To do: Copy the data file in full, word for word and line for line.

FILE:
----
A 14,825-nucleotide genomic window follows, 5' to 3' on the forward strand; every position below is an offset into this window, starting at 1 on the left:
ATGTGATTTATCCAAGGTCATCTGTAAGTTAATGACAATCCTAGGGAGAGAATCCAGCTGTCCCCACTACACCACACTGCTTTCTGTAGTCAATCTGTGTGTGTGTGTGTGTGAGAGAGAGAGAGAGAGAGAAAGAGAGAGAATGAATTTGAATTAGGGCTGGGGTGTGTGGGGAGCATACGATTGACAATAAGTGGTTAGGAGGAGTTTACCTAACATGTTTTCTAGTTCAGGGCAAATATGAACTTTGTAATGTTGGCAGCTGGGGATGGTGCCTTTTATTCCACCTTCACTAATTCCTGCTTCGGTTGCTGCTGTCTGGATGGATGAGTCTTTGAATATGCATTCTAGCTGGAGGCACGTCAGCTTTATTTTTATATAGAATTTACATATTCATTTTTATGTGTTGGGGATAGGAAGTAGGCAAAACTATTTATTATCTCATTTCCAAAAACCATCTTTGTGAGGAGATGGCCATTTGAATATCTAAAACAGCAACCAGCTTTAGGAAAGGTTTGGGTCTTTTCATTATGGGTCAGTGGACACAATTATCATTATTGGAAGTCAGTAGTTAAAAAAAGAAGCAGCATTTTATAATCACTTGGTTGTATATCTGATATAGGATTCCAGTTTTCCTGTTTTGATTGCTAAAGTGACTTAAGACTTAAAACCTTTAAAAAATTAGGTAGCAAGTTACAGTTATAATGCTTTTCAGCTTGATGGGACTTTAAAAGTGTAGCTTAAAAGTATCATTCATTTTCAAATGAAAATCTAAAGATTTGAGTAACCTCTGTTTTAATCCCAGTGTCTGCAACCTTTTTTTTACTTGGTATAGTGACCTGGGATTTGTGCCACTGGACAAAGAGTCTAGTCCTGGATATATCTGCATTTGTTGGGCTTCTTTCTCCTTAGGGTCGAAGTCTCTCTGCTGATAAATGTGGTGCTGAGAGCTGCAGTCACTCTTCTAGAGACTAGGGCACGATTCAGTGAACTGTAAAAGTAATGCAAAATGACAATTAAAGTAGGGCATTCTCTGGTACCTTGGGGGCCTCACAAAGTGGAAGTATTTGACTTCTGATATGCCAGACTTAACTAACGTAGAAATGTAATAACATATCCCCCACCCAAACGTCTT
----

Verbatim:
A 14,825-nucleotide genomic window follows, 5' to 3' on the forward strand; every position below is an offset into this window, starting at 1 on the left:
ATGTGATTTATCCAAGGTCATCTGTAAGTTAATGACAATCCTAGGGAGAGAATCCAGCTGTCCCCACTACACCACACTGCTTTCTGTAGTCAATCTGTGTGTGTGTGTGTGTGAGAGAGAGAGAGAGAGAGAAAGAGAGAGAATGAATTTGAATTAGGGCTGGGGTGTGTGGGGAGCATACGATTGACAATAAGTGGTTAGGAGGAGTTTACCTAACATGTTTTCTAGTTCAGGGCAAATATGAACTTTGTAATGTTGGCAGCTGGGGATGGTGCCTTTTATTCCACCTTCACTAATTCCTGCTTCGGTTGCTGCTGTCTGGATGGATGAGTCTTTGAATATGCATTCTAGCTGGAGGCACGTCAGCTTTATTTTTATATAGAATTTACATATTCATTTTTATGTGTTGGGGATAGGAAGTAGGCAAAACTATTTATTATCTCATTTCCAAAAACCATCTTTGTGAGGAGATGGCCATTTGAATATCTAAAACAGCAACCAGCTTTAGGAAAGGTTTGGGTCTTTTCATTATGGGTCAGTGGACACAATTATCATTATTGGAAGTCAGTAGTTAAAAAAAGAAGCAGCATTTTATAATCACTTGGTTGTATATCTGATATAGGATTCCAGTTTTCCTGTTTTGATTGCTAAAGTGACTTAAGACTTAAAACCTTTAAAAAATTAGGTAGCAAGTTACAGTTATAATGCTTTTCAGCTTGATGGGACTTTAAAAGTGTAGCTTAAAAGTATCATTCATTTTCAAATGAAAATCTAAAGATTTGAGTAACCTCTGTTTTAATCCCAGTGTCTGCAACCTTTTTTTTACTTGGTATAGTGACCTGGGATTTGTGCCACTGGACAAAGAGTCTAGTCCTGGATATATCTGCATTTGTTGGGCTTCTTTCTCCTTAGGGTCGAAGTCTCTCTGCTGATAAATGTGGTGCTGAGAGCTGCAGTCACTCTTCTAGAGACTAGGGCACGATTCAGTGAACTGTAAAAGTAATGCAAAATGACAATTAAAGTAGGGCATTCTCTGGTACCTTGGGGGCCTCACAAAGTGGAAGTATTTGACTTCTGATATGCCAGACTTAACTAACGTAGAAATGTAATAACATATCCCCCACCCAAACGTCTT